But the emperor had soon more important matters to attend to than a little German king, for the enemy was pressing him on all sides, and the battles of Bautzen and Wurtzen, in spite of the success achieved by the French army, were beginning to show that the enemy was not paralysed by the usual prestige of victory attending the Gallic arms. On the 22nd of May, the battle of Reichenbach took place, which cost the French more than a defeat would have done, for they lost there the emperor's most honest counsellor, Duroc. He had a presentiment of his death ; for he said to Marmont only a few hours prior to it : “ My friend, the emperor is insatiable for fighting: we shall all be killed; such is our fate.” His death was very peculiar : Napoleon, surrounded by his staff, was riding along a hollow road, when a shell, fired from an immense distance by a battery falling back before the French vanguard, fell among the group. General Kirchau, an excellent engineer officer, was killed on the spot, and the Duke of Friuli mortally wounded in the stomach. The emperor displayed great grief, and spent some time with Duroc in the hut where he was laid. It seems that he tried to justify himself to the emperor with reference to some faults which had been unjustly

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imputed to him. The character Marmont gives of him is so fair that it deserves quotation :

Duroc was of a good family. His father, a gentleman of Auvergne, without fortune, was serving in a cavalry regiment garrisoned at Pont à Mousson, where he married and settled. Duroc entered as a king's scholar in the military school formerly existing in that town, was intended for the artillery, the most advantageous arm at that day for a gentleman who had no patrons or protection. He entered at the same time as myself, and we were both received souslieutenant cadets at Châlons in the beginning of 1792. At a later date, when a portion of the scholars emigrated, Duroc joined the army of the princes, and was present at the siege of Thionville. His natural good sense soon made him comprehend the confusion prevailing among émigrés; he returned to France and came to Metz, where I was then in garrison. He told me what had happened to him, and his resolution to re-enter the service. The government looked over his momentary absence, but made him return to Châlons as a cadet. Soon after, he was attached to the 4th regiment of artillery. Thence he was removed to the army work corps, employed by the army at Nice. There I met him again in 1794.

Duroc continued in his arm of the service, and became aide-de-camp to General Lepinasse, commanding the artillery of the army of Italy. After the battle of Arcola, General Bonaparte, having lost many of his aides-de-camp, consulted me about filling up their place; and I proposed Duroc, who was selected. Such was the origin of his fortune. Duroc constantly remembered it, and ever felt a sincere friendship for me, which time only strengthened. As aide-de-camp he passed through the campaigns in Italy and Egypt. He had attained the rank of colonel when Bonaparte became first consul, and he was appointed steward of his household. When Napoleon assumed the imperial crown, he was appointed grand maréchal, with very extended authority, and had unlimited confidence placed in him. Duroc was entrusted with several diplomatic missions to Berlin and St. Petersburg, which he carried out to the satisfaction of the emperor. He was the centre of a thousand various relations, and the emperor frequently gave him business at variance with his usual duties, in which he always acquitted himself well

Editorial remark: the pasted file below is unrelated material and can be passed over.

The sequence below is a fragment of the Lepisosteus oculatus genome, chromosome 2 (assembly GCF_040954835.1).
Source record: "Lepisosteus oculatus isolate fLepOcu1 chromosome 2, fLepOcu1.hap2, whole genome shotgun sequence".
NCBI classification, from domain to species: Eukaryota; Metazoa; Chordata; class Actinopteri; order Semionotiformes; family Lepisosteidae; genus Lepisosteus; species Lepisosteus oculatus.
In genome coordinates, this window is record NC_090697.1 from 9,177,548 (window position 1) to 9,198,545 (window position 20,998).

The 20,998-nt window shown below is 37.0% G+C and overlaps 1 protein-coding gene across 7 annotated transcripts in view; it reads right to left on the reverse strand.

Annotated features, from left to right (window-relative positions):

. Thus he was always overburdened with employment, and oppressed with fatigue and ennui to such a degree that he was at times wont to murmur against favour and greatness.

The Duke of Friuli possessed a mind of no brilliant order, but wise and just; little passion, but profound reason and limited ambition. Favours came to seek him more frequently than he hurried after them. Naturally reserved, his friendship was sure, and no one could ever reproach him with the slightest indiscretion. Quite ignorant of any feeling of hatred, he never injured a single person; but, on the contrary, performed a multitude of kind acts for persons who ignored them too often. Any just and well-founded claim ever found him well disposed, and he took those steps with the emperor which he considered useful, without claiming any thanks from the person who was the object of his intercession. Simple, true, modest, straightforward, and disinterested, his coldness of temperament would have hindered him from devoting himself for a friend, or compromising himself to serve him; but, in his position, it was a great thing to find, so near the supreme authority, a man without malevolence; for all that can be reasonably demanded and hoped is to find in that station, in addition to justice, a degree of kindness, active when no danger is to be incurred. Duroc was a good officer, and often regretted he had been called from a profession which had great attractions for him. He was very useful to the emperor, and often made him friends. His options, always correct, allowed him, when expressing them, to invest them with a certain degree of independence, although he was greatly afraid of Napoleon. If he had lived during the armistice of 1813, he would probably have exerted a useful influence over the emperor, and made him feel the inconveniences resulting from